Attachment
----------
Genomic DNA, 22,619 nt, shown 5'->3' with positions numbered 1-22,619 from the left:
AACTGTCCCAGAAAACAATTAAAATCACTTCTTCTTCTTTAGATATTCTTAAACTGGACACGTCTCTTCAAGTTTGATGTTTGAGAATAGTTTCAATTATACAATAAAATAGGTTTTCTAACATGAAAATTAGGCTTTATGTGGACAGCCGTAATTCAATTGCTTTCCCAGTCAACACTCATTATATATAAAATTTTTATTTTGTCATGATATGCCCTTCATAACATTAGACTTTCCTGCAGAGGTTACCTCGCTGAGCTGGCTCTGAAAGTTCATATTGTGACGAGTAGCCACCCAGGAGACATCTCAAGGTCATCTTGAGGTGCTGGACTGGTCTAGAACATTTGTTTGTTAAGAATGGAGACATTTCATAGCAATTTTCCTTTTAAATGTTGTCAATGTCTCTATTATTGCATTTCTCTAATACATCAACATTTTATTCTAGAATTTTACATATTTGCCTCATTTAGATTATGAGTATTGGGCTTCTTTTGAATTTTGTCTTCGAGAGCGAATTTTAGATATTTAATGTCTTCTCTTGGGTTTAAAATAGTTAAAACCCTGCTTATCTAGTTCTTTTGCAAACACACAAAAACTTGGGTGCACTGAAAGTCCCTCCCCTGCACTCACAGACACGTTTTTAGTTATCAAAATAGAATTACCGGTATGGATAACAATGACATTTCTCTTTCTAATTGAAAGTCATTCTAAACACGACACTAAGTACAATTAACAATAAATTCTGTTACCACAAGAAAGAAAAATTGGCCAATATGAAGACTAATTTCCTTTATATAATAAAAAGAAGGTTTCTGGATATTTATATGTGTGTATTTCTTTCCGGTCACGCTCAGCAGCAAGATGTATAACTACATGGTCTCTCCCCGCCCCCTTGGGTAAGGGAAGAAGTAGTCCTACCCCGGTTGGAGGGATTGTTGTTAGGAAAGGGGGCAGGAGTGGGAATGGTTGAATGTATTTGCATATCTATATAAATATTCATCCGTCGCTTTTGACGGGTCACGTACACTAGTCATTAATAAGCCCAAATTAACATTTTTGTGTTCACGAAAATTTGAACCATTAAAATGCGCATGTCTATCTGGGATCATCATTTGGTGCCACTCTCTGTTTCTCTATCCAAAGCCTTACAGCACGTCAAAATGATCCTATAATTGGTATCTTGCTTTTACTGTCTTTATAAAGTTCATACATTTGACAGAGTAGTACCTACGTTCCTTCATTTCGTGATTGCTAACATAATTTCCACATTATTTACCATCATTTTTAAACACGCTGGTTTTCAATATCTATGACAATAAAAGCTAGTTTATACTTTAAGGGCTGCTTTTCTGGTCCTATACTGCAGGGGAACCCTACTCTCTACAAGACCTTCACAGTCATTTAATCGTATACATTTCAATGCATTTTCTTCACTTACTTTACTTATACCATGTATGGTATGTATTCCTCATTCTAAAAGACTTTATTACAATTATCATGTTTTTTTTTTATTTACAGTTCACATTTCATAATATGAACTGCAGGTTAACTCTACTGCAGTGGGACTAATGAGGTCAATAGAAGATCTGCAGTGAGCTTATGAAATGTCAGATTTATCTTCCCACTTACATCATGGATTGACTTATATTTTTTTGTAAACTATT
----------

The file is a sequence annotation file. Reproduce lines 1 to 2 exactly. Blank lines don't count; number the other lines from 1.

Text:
Genomic DNA, 22,619 nt, shown 5'->3' with positions numbered 1-22,619 from the left:
AACTGTCCCAGAAAACAATTAAAATCACTTCTTCTTCTTTAGATATTCTTAAACTGGACACGTCTCTTCAAGTTTGATGTTTGAGAATAGTTTCAATTATACAATAAAATAGGTTTTCTAACATGAAAATTAGGCTTTATGTGGACAGCCGTAATTCAATTGCTTTCCCAGTCAACACTCATTATATATAAAATTTTTATTTTGTCATGATATGCCCTTCATAACATTAGACTTTCCTGCAGAGGTTACCTCGCTGAGCTGGCTCTGAAAGTTCATATTGTGACGAGTAGCCACCCAGGAGACATCTCAAGGTCATCTTGAGGTGCTGGACTGGTCTAGAACATTTGTTTGTTAAGAATGGAGACATTTCATAGCAATTTTCCTTTTAAATGTTGTCAATGTCTCTATTATTGCATTTCTCTAATACATCAACATTTTATTCTAGAATTTTACATATTTGCCTCATTTAGATTATGAGTATTGGGCTTCTTTTGAATTTTGTCTTCGAGAGCGAATTTTAGATATTTAATGTCTTCTCTTGGGTTTAAAATAGTTAAAACCCTGCTTATCTAGTTCTTTTGCAAACACACAAAAACTTGGGTGCACTGAAAGTCCCTCCCCTGCACTCACAGACACGTTTTTAGTTATCAAAATAGAATTACCGGTATGGATAACAATGACATTTCTCTTTCTAATTGAAAGTCATTCTAAACACGACACTAAGTACAATTAACAATAAATTCTGTTACCACAAGAAAGAAAAATTGGCCAATATGAAGACTAATTTCCTTTATATAATAAAAAGAAGGTTTCTGGATATTTATATGTGTGTATTTCTTTCCGGTCACGCTCAGCAGCAAGATGTATAACTACATGGTCTCTCCCCGCCCCCTTGGGTAAGGGAAGAAGTAGTCCTACCCCGGTTGGAGGGATTGTTGTTAGGAAAGGGGGCAGGAGTGGGAATGGTTGAATGTATTTGCATATCTATATAAATATTCATCCGTCGCTTTTGACGGGTCACGTACACTAGTCATTAATAAGCCCAAATTAACATTTTTGTGTTCACGAAAATTTGAACCATTAAAATGCGCATGTCTATCTGGGATCATCATTTGGTGCCACTCTCTGTTTCTCTATCCAAAGCCTTACAGCACGTCAAAATGATCCTATAATTGGTATCTTGCTTTTACTGTCTTTATAAAGTTCATACATTTGACAGAGTAGTACCTACGTTCCTTCATTTCGTGATTGCTAACATAATTTCCACATTATTTACCATCATTTTTAAACACGCTGGTTTTCAATATCTATGACAATAAAAGCTAGTTTATACTTTAAGGGCTGCTTTTCTGGTCCTATACTGCAGGGGAACCCTACTCTCTACAAGACCTTCACAGTCATTTAATCGTATACATTTCAATGCATTTTCTTCACTTACTTTACTTATACCATGTATGGTATGTATTCCTCATTCTAAAAGACTTTATTACAATTATCATGTTTTTTTTTTATTTACAGTTCACATTTCATAATATGAACTGCAGGTTAACTCTACTGCAGTGGGACTAATGAGGTCAATAGAAGATCTGCAGTGAGCTTATGAAATGTCAGATTTATCTTCCCACTTACATCATGGATTGACTTATATTTTTTTGTAAACTATT